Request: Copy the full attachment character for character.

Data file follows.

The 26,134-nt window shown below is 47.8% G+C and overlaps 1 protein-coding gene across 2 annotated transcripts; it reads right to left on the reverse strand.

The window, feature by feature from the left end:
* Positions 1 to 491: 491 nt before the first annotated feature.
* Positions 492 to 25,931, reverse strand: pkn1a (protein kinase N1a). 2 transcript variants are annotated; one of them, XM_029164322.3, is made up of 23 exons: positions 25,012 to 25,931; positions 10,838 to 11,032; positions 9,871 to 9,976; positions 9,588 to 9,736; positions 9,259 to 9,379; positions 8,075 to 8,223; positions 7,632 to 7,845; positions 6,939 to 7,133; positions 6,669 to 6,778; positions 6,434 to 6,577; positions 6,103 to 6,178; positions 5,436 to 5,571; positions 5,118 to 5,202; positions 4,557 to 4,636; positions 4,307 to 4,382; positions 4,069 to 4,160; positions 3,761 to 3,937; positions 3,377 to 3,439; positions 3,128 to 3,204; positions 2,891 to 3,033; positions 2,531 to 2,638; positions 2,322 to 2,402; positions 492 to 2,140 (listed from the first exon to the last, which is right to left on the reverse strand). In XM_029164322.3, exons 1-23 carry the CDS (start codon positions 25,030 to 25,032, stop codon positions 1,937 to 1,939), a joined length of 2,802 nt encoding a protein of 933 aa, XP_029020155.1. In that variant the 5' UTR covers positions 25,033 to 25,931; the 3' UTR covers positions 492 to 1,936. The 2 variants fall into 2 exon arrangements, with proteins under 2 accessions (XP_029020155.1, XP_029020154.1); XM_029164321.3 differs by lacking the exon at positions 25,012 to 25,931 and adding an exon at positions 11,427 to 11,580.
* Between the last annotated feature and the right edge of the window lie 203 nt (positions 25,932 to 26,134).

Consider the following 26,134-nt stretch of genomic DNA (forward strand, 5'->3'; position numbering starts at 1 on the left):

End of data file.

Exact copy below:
The 26,134-nt window shown below is 47.8% G+C and overlaps 1 protein-coding gene across 2 annotated transcripts; it reads right to left on the reverse strand.

The window, feature by feature from the left end:
* Positions 1 to 491: 491 nt before the first annotated feature.
* Positions 492 to 25,931, reverse strand: pkn1a (protein kinase N1a). 2 transcript variants are annotated; one of them, XM_029164322.3, is made up of 23 exons: positions 25,012 to 25,931; positions 10,838 to 11,032; positions 9,871 to 9,976; positions 9,588 to 9,736; positions 9,259 to 9,379; positions 8,075 to 8,223; positions 7,632 to 7,845; positions 6,939 to 7,133; positions 6,669 to 6,778; positions 6,434 to 6,577; positions 6,103 to 6,178; positions 5,436 to 5,571; positions 5,118 to 5,202; positions 4,557 to 4,636; positions 4,307 to 4,382; positions 4,069 to 4,160; positions 3,761 to 3,937; positions 3,377 to 3,439; positions 3,128 to 3,204; positions 2,891 to 3,033; positions 2,531 to 2,638; positions 2,322 to 2,402; positions 492 to 2,140 (listed from the first exon to the last, which is right to left on the reverse strand). In XM_029164322.3, exons 1-23 carry the CDS (start codon positions 25,030 to 25,032, stop codon positions 1,937 to 1,939), a joined length of 2,802 nt encoding a protein of 933 aa, XP_029020155.1. In that variant the 5' UTR covers positions 25,033 to 25,931; the 3' UTR covers positions 492 to 1,936. The 2 variants fall into 2 exon arrangements, with proteins under 2 accessions (XP_029020155.1, XP_029020154.1); XM_029164321.3 differs by lacking the exon at positions 25,012 to 25,931 and adding an exon at positions 11,427 to 11,580.
* Between the last annotated feature and the right edge of the window lie 203 nt (positions 25,932 to 26,134).

Consider the following 26,134-nt stretch of genomic DNA (forward strand, 5'->3'; position numbering starts at 1 on the left):